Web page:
There are currently three CCS projects in Brazil: i) CCUS-EOR, Petrobras, in the Tupi, Mero and Búzios offshore fields, which aim to inject. 80 million tons of CO2 by 2025; ii) capture of CO2 (using zeolites) from coal-fired thermoelectric power generation in Criciúma, which is in the pilot phase and iii) BECCS, FS Bioenergia. We will focus on the latter in this article, but it is important to note that agriculture has not been included so far in the aforementioned draft bill on CCS, and thus, it is not clear how the bill could affect and be applied to this project.

Fueling Sustainability (FS) is a Brazilian biorefinery that prides itself in using corn in 100% of its production, and is the fourth largest producer of biofuel in the country. FS is a joint venture between the Summit Ag Group and Tapajós Participações S.A.  The former controls corn-based ethanol plants in the U.S., and the latter is owned by Brazilian businessmen and operates as holding companies and non-financial institutions. FS is located in Lucas do Rio Verde, Mato Grosso.

FS has several businesses, including ethanol production, animal nutrition, corn and corn oil, biomass for energy production, and a considerable carbon agenda. The carbon agenda includes the use of biomass to source energy, mainly from “planted eucalyptus forests”, but also from other types of materials, such as bamboo, cotton ratoons, açaí seeds, and sawmill residues. According to various sources, there will be a shortage of biomass for power generation in the coming years, and to overcome this and continue operations, FS plans to establish partnerships with eucalyptus and bamboo producers, and convert 40,000 hectares of degraded lands in the State of Mato Grosso into renewable biomass plantations. However, it is unclear what FS means by “degraded lands.”

One of FS’ 2030 Agenda targets is to achieve negative carbon emissions for ethanol through the implementation of a BECCS plant at the Lucas do Rio Verde unit, which will be opened in 2024. The estimated investment for the implementation of the technology is BRL 342 million and the project is now entering phase 3, which means they are drilling and exploring where the carbon will be injected.  FS also aims to continue selling carbon credits from the expected sequestration and goes as far as stating that “Lucas do Rio Verde may be a pioneer in RenovaBio  , with a negative carbon footprint through BECCS”  . In 2022, through Renovabio, FS sold 441,000 CBIO credits (Decarbonization Credits) and aims to reach 32 million CBIOs by 2030. However, carbon markets are yet another false solution that does not address the root causes of the problem they are trying to address, in this case also the climate crisis, and that has proven during the last decades to be a failure. This makes this project all the worse.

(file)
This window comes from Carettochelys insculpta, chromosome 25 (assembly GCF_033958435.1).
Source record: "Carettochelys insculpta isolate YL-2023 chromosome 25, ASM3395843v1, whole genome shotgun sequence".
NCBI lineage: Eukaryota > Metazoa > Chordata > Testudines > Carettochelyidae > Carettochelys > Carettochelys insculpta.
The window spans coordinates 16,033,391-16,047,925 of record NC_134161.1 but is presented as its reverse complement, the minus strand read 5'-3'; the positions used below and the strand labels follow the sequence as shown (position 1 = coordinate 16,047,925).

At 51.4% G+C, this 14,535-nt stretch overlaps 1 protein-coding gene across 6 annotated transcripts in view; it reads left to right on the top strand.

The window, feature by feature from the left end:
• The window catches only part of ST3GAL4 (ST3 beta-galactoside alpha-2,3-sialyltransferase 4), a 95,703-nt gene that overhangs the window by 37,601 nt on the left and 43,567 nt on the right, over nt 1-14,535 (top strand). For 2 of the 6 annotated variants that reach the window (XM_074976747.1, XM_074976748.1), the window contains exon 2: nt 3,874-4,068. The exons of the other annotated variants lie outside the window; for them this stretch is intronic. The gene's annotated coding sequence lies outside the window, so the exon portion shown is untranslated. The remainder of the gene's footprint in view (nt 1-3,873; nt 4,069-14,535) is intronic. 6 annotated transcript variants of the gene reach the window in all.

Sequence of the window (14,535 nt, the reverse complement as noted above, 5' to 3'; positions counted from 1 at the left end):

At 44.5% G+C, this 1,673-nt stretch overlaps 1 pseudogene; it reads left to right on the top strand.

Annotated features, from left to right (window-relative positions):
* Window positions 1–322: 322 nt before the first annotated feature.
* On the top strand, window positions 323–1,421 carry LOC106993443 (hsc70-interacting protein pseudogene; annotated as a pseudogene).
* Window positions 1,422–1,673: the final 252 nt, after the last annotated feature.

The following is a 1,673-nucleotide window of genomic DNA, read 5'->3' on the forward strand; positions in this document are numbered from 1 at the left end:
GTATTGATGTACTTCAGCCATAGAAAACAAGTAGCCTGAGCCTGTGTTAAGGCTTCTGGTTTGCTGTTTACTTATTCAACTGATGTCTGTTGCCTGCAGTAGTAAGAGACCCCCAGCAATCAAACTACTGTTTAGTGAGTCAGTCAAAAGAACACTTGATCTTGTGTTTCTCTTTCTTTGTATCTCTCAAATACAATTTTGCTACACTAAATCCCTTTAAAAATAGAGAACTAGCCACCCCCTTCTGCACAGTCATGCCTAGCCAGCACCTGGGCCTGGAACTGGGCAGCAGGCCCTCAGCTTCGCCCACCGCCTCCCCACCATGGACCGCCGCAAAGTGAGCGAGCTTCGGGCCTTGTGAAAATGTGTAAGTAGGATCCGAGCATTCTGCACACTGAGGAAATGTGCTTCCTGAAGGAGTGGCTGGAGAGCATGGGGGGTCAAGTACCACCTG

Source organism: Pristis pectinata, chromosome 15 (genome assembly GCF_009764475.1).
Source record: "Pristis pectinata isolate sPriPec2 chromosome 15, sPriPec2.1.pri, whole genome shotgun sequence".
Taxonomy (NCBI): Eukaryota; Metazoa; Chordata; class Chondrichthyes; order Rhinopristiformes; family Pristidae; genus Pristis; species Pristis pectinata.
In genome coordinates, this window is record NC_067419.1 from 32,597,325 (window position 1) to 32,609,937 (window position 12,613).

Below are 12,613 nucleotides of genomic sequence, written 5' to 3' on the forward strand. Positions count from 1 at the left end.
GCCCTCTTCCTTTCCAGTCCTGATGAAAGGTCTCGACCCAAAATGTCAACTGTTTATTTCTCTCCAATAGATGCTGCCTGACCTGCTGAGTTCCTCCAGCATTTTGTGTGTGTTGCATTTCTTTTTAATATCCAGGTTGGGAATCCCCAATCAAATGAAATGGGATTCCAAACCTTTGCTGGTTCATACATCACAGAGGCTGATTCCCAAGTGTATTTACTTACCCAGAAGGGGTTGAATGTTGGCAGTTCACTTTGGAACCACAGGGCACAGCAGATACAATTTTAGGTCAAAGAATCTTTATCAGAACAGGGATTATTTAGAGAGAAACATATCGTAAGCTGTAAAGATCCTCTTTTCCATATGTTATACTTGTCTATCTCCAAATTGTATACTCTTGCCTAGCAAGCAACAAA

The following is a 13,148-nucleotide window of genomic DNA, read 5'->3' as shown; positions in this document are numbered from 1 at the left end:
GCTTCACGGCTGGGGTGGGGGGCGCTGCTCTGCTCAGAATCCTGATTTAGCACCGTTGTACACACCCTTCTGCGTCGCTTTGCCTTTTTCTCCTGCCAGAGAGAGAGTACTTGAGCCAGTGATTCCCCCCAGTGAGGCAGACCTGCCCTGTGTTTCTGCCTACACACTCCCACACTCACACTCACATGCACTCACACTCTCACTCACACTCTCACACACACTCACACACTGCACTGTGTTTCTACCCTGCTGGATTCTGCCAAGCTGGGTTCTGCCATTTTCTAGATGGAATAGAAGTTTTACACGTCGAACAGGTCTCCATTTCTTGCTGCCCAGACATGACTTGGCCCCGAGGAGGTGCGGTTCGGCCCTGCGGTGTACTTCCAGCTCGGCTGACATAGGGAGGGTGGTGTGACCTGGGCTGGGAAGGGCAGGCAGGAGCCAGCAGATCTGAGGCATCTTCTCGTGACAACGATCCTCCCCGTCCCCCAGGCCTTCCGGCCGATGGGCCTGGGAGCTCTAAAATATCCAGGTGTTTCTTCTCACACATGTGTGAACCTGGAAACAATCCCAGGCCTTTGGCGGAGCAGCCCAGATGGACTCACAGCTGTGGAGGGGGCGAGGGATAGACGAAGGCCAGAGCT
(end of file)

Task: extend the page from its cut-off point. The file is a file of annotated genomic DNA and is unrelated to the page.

Corn is the main agricultural product in Brazil after soybean. However, it is now heavily used to produce biofuels and animal feedstock instead of food for human consumption.  In fact, the Brazilian market for corn-based ethanol, most of it located in Mato Grosso, has grown 800% during the last five years, and exports have largely increased during this period. A study published this year links FS’ executives to illegal deforestation in Mato Grosso and areas surrounding the plants. The research also links the expansion of corn and eucalyptus plantations to this illegal deforestation.